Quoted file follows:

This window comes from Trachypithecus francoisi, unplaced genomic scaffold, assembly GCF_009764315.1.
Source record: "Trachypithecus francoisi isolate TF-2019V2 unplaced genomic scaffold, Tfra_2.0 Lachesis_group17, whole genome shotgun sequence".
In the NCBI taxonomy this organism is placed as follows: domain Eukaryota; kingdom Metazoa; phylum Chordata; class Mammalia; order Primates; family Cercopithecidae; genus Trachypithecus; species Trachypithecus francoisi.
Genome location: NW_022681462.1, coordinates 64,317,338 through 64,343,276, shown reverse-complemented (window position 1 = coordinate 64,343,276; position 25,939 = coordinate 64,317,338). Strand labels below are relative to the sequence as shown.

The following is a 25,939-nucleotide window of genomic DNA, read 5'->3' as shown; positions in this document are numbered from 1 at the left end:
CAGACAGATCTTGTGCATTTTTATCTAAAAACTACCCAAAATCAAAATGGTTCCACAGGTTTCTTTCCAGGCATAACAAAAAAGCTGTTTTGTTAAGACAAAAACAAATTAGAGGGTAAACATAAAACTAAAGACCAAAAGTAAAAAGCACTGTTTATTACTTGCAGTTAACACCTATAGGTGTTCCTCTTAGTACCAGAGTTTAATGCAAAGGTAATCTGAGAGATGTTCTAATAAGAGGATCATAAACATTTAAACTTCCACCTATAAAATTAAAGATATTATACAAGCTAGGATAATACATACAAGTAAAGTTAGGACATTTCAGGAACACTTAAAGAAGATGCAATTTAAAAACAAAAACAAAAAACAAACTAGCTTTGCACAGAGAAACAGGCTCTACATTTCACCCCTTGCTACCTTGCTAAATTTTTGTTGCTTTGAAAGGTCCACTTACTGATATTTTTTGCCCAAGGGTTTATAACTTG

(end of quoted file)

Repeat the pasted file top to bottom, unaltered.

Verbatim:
This window comes from Trachypithecus francoisi, unplaced genomic scaffold, assembly GCF_009764315.1.
Source record: "Trachypithecus francoisi isolate TF-2019V2 unplaced genomic scaffold, Tfra_2.0 Lachesis_group17, whole genome shotgun sequence".
In the NCBI taxonomy this organism is placed as follows: domain Eukaryota; kingdom Metazoa; phylum Chordata; class Mammalia; order Primates; family Cercopithecidae; genus Trachypithecus; species Trachypithecus francoisi.
Genome location: NW_022681462.1, coordinates 64,317,338 through 64,343,276, shown reverse-complemented (window position 1 = coordinate 64,343,276; position 25,939 = coordinate 64,317,338). Strand labels below are relative to the sequence as shown.

The following is a 25,939-nucleotide window of genomic DNA, read 5'->3' as shown; positions in this document are numbered from 1 at the left end:
CAGACAGATCTTGTGCATTTTTATCTAAAAACTACCCAAAATCAAAATGGTTCCACAGGTTTCTTTCCAGGCATAACAAAAAAGCTGTTTTGTTAAGACAAAAACAAATTAGAGGGTAAACATAAAACTAAAGACCAAAAGTAAAAAGCACTGTTTATTACTTGCAGTTAACACCTATAGGTGTTCCTCTTAGTACCAGAGTTTAATGCAAAGGTAATCTGAGAGATGTTCTAATAAGAGGATCATAAACATTTAAACTTCCACCTATAAAATTAAAGATATTATACAAGCTAGGATAATACATACAAGTAAAGTTAGGACATTTCAGGAACACTTAAAGAAGATGCAATTTAAAAACAAAAACAAAAAACAAACTAGCTTTGCACAGAGAAACAGGCTCTACATTTCACCCCTTGCTACCTTGCTAAATTTTTGTTGCTTTGAAAGGTCCACTTACTGATATTTTTTGCCCAAGGGTTTATAACTTG